Early Career and Personal Life
Mehta’s father was a successful movie distributor. She grew up watching films in her native India. After receiving a degree in philosophy from the University of New Delhi, she worked on educational and documentary films for the Indian government. While directing her first film, a documentary about a child bride who had worked for her family, Mehta met Canadian filmmaker Paul Saltzman. They married and moved to Toronto in 1973, where they founded the production company Sunrise Films. Mehta and Saltzman divorced in 1983. She subsequently married producer David Hamilton. They founded the production company Hamilton Mehta Productions in 1996.
Early Career in Canada
After coming to Canada, Mehta wrote for children’s movies while working on various other projects through Sunrise Films. At 99: A Portrait of Louise Tandy Murch (1974), her portrait of a feisty elderly feminist, won a Canadian Film Award for Best Short Documentary. Travelling Light (1986), a television documentary about Mehta’s photojournalist brother, Dilip, was nominated for three Gemini Awards.
Mehta also directed for television, including episodes of the CBC drama Danger Bay (1984–90), produced by Saltzman, and The Young Indiana Jones Chronicles (1992), for George Lucas Productions.
Early Feature Films
Mehta’s first feature film, Sam and Me (1991), is the story of an Indian immigrant who befriends an elderly Jewish man in Toronto. It won an honourable mention at the Cannes Film Festival. Mehta used lush imagery in the film to represent emotion, a technique she would use in later films. Sam and Me had an $11-million budget, the highest budget for a female director in Canada at the time. She was then hired to direct Miramax’s Camilla (1994), written by Paul Quarrington and starring Bridget Fonda and Jessica Tandy.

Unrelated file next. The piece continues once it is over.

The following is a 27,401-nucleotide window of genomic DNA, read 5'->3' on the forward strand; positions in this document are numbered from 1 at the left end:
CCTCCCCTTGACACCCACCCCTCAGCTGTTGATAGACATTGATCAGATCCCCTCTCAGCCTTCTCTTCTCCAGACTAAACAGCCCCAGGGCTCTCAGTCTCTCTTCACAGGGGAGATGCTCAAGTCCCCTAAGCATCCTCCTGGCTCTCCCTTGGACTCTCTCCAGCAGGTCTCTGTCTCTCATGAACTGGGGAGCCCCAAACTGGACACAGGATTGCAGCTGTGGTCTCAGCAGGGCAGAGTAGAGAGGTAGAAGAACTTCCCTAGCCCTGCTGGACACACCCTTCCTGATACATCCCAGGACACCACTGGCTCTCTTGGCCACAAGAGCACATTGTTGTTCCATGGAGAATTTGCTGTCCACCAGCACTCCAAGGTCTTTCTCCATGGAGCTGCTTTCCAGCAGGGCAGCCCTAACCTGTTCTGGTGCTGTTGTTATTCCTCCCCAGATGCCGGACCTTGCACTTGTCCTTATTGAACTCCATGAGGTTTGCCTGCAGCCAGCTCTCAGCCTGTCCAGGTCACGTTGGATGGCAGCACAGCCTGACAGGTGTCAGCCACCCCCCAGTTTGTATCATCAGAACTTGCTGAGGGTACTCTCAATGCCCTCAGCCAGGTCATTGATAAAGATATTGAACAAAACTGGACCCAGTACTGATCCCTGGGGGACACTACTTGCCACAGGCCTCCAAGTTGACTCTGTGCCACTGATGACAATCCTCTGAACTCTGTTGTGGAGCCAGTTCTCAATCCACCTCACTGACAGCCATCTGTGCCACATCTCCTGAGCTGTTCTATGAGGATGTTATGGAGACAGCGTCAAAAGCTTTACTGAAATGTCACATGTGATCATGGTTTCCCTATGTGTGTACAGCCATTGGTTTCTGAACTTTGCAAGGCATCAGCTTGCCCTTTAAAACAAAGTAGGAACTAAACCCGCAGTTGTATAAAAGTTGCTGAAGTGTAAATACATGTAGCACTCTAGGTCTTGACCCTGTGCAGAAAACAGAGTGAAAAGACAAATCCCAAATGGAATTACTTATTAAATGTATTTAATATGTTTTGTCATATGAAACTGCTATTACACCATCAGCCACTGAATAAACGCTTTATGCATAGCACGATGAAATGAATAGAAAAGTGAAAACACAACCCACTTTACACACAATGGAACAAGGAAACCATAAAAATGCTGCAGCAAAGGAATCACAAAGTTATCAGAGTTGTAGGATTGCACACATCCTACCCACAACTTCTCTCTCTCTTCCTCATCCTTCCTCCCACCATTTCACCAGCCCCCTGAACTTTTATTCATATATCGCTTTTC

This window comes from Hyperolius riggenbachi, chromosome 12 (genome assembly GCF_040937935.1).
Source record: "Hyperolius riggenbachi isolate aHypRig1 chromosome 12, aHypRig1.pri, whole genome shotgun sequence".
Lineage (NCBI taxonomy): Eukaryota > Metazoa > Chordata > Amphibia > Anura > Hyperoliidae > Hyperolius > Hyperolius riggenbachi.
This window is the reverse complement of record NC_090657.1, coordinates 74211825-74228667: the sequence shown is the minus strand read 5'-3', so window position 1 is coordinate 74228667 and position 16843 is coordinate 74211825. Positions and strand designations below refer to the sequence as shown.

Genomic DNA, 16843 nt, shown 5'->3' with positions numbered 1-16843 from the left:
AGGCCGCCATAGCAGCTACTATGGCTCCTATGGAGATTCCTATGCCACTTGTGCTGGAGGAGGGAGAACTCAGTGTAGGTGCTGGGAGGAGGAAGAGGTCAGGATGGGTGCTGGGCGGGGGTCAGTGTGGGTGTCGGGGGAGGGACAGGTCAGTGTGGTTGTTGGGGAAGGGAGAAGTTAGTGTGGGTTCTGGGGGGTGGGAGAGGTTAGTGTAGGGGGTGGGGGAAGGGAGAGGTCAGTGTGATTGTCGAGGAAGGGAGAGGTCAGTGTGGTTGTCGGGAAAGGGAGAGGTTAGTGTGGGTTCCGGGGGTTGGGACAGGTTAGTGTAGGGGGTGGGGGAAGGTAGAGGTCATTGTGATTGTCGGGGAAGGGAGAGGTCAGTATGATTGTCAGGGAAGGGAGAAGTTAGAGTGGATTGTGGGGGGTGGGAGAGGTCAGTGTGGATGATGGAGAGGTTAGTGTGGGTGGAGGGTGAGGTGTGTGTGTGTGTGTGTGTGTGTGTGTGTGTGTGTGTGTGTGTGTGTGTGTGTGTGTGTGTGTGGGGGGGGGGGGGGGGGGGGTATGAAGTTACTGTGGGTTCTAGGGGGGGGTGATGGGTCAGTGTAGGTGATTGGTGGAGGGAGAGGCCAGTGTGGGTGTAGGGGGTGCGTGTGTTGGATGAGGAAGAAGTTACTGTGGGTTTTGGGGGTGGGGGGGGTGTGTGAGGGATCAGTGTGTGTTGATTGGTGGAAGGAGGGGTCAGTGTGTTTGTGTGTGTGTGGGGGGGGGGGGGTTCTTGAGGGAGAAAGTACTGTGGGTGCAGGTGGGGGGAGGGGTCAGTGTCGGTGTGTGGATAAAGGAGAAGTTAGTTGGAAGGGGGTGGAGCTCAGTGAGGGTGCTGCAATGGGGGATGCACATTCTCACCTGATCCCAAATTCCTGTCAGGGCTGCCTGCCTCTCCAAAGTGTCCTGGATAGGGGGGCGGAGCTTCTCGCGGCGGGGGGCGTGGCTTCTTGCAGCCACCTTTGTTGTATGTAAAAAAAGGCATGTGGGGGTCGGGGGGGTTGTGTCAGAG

Mehta then tackled the passion project that would define her career — a trilogy of films that the New York Times described as a “rich, complex exploration of the cultural taboos and tensions at play in the society of her native India.” The first film, Fire (1996), challenges the power imbalance between husbands and wives in contemporary India by telling the story of a love affair between two Hindu sisters-in-law. The film was met with angry public protest in India and drew the ire of Hindu fundamentalists, who pressured the Indian government to ban the film. It was ultimately released unedited in India. It received critical praise worldwide and won numerous awards.
A transnational co-production filmed outside Canada with non-Canadian actors in a language other than English or French, Fire helped shift the conception of what constitutes a Canadian film. It opened the Perspective Canada program at the Toronto International Film Festival (TIFF) and won the award for Most Popular Canadian Film at the Vancouver International Film Festival. This provided some vindication for Mehta, who had been openly critical of Telefilm Canada’s apparent reluctance to back films with ethnically and culturally diverse subject matter.
The second film in the trilogy, Earth (1998), is a love story that follows the struggles of a diverse group of friends during the partition of British India into India and Pakistan in 1947. Following the end of British colonial rule and the creation of two independent states — Hindu-majority India and Muslim-majority Pakistan — over 15 million people were forced to migrate. Sectarian violence erupted, including massacres and rapes. More than one million people died. Based on Bapsi Sidwa’s novel, Cracking India, the film portrays the division of country and friendships during the largest forced migration in human history.
Never one to shy away from controversy, Mehta’s final instalment in the Elements trilogy was Water (2005). It tells the story of socially marginalized widows — some of them children — who are ostracized in conservative parts of India. The film’s production was delayed by violent protesters who threatened Mehta’s life and destroyed film sets in the holy city of Varanasi. The film was finally shot clandestinely in Sri Lanka several years later and went on to receive worldwide acclaim. It was nominated for nine Genie Awards (winning three) and an Oscar for Best Foreign Language film.